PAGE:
Then she made a smooching sound – “Mwhaaa!” – a long-distance kiss.
“She reads way beyond her grade level,” Lauderdale said. “She’s been reading since 3. She loves to read.”
Through her Storybook recordings, Lauderdale has tried to introduce her children to “older authors.” Other stories have included “The Wonderful Wizard of Oz.”
“I wanted to keep these stories alive for them,” she said. “I miss them every day. I think of them all the time. I love them.”
Women yearn for children
Jessica Ramirez, 32, of Houston, serving a sentence for debit card fraud, chose Esphyr Slobodkina’s “Caps for Sale: A Tale of a Peddler, Some Monkeys and Their Monkey Business,” for her 10-year-old daughter, one of three children.
“This one is different,” she said, launching into a gleeful recitation of the child’s accomplishments in scholastics, volleyball and choir. “She’s very smart and talented. They’re all very good at school.”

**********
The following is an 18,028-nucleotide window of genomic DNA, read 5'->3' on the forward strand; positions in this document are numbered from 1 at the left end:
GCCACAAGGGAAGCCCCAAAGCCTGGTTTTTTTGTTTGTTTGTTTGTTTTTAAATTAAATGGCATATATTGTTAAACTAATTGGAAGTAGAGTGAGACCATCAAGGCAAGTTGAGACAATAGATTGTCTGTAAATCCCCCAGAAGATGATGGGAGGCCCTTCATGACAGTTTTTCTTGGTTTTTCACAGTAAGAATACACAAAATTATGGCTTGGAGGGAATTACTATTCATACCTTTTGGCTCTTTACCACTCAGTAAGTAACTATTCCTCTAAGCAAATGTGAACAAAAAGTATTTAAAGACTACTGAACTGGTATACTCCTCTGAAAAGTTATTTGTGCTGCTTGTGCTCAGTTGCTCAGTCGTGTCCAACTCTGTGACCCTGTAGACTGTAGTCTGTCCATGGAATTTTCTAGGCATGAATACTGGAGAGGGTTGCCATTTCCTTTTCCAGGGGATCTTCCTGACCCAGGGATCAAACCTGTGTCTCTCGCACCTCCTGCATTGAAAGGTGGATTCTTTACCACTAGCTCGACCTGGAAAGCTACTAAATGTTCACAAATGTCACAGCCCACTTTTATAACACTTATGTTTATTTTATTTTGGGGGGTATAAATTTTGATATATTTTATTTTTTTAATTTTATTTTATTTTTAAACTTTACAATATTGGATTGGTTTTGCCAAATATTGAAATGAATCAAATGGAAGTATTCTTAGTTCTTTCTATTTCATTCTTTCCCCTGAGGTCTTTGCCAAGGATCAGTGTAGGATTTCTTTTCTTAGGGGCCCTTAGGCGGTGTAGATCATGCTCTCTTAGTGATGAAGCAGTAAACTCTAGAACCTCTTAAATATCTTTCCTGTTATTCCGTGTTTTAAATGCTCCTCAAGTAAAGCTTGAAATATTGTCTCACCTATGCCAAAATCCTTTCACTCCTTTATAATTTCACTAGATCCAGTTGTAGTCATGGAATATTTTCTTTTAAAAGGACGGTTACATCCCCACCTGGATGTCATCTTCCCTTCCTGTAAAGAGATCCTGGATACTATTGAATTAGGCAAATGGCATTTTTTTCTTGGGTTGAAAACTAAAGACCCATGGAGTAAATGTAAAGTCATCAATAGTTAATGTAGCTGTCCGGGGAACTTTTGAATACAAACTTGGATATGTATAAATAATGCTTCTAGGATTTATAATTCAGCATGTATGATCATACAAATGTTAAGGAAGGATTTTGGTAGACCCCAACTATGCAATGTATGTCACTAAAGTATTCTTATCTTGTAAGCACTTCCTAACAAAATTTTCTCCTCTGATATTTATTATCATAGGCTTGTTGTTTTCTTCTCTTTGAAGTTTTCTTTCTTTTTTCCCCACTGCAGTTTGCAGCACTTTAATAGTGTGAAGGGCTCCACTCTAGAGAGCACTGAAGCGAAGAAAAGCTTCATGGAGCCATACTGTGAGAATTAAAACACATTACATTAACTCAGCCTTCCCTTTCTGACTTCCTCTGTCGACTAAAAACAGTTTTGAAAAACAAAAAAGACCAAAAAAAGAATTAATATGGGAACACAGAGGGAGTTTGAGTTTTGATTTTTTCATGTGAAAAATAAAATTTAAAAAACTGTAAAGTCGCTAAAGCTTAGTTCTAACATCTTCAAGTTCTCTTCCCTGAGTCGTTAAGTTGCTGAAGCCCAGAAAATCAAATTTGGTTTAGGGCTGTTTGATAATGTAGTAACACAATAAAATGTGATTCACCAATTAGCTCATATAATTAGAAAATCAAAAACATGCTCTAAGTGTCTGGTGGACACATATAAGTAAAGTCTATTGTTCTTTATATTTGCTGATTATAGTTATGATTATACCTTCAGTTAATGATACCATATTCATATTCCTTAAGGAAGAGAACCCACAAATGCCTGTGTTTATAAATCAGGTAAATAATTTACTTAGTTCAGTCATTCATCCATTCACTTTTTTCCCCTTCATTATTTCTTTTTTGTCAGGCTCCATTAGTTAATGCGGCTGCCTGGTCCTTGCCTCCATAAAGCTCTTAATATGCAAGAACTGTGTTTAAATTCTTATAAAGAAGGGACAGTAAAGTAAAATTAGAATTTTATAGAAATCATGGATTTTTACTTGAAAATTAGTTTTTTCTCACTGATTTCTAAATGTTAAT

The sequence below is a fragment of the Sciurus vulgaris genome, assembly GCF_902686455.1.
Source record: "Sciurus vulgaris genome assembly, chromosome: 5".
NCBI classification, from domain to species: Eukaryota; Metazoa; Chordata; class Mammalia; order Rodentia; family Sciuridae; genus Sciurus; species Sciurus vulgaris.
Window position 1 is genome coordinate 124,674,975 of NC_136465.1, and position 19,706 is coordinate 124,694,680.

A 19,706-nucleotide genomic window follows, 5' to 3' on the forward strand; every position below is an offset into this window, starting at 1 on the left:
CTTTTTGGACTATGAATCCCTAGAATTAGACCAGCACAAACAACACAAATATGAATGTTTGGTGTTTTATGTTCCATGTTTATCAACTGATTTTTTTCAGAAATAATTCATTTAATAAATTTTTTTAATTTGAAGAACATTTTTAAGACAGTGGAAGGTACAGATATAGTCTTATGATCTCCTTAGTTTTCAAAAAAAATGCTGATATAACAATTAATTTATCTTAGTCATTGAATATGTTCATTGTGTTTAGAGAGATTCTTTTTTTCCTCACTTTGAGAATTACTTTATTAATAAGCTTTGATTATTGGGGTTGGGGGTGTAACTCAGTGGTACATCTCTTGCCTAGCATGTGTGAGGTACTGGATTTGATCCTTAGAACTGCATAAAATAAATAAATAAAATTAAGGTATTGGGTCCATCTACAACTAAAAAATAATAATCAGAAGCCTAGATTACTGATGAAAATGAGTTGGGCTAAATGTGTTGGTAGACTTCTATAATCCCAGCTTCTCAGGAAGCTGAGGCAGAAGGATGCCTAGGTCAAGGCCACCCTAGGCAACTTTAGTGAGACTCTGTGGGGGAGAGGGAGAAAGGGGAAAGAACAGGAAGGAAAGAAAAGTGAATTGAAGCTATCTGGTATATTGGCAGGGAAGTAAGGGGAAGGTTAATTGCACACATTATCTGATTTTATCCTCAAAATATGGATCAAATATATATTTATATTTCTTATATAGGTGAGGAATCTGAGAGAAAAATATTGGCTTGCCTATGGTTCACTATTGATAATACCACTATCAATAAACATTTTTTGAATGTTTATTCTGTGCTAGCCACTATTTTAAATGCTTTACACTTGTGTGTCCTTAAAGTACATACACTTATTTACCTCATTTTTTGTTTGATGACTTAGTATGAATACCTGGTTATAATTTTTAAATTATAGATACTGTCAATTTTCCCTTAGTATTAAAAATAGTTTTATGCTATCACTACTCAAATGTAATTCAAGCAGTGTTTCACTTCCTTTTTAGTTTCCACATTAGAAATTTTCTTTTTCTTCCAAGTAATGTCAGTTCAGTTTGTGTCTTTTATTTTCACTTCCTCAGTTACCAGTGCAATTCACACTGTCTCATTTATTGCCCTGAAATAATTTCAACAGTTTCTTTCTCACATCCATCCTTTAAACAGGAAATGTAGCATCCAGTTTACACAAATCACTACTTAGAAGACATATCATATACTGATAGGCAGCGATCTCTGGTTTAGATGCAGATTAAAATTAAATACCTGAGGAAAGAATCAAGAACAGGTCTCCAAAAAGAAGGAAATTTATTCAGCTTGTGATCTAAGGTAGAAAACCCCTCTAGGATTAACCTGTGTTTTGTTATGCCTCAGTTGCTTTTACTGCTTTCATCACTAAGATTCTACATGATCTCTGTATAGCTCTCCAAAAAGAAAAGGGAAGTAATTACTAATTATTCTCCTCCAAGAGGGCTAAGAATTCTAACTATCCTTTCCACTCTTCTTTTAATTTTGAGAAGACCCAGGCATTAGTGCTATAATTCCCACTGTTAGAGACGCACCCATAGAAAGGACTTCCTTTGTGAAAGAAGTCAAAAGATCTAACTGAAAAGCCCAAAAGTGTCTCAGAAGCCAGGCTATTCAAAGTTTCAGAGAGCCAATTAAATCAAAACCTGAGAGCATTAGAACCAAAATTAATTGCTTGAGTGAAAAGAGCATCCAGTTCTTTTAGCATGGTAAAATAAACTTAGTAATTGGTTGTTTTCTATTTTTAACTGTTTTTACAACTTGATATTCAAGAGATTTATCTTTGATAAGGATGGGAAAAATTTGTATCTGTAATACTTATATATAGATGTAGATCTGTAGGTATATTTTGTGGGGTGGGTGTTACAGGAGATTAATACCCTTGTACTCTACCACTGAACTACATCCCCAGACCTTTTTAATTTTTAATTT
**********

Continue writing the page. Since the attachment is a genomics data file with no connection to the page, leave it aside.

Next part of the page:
Keyerra Williams, 23, of Houston, doing time for aggravated robbery, chose for her 10-month-old son a story about a small blue truck that comes to the aid of a bigger, ill-mannered truck that has become mired in the mud.
“I saw him just this morning,” she said of her son, who lives with his father. “He’s teething right now, so he’s kind of fussy. Normally he smiles. He’s a happy baby. He drools all over the place. I miss him more than anything.”
The women’s yearning for their absent children was palpable, but, nonetheless, their spirits seemed high. The classroom, with its smiley-faced posters encouraging students to excel, could have come from any school in Texas. But the reality of prison never was far away.
On several occasions, a guard entered the classroom to conduct rollcall.
Montgomery, who has worked in the program about six years, said she never had visited a prison before she joined Storybook.
“There are surprises,” she said. “One of the things that hit me through the years was how very normal these women are. They could be walking down the street and you would have had no idea that they had been incarcerated. They’re articulate. They are very good readers. They’re educated.
“They’ve just made some mistakes in life.”
Reporter, Houston Chronicle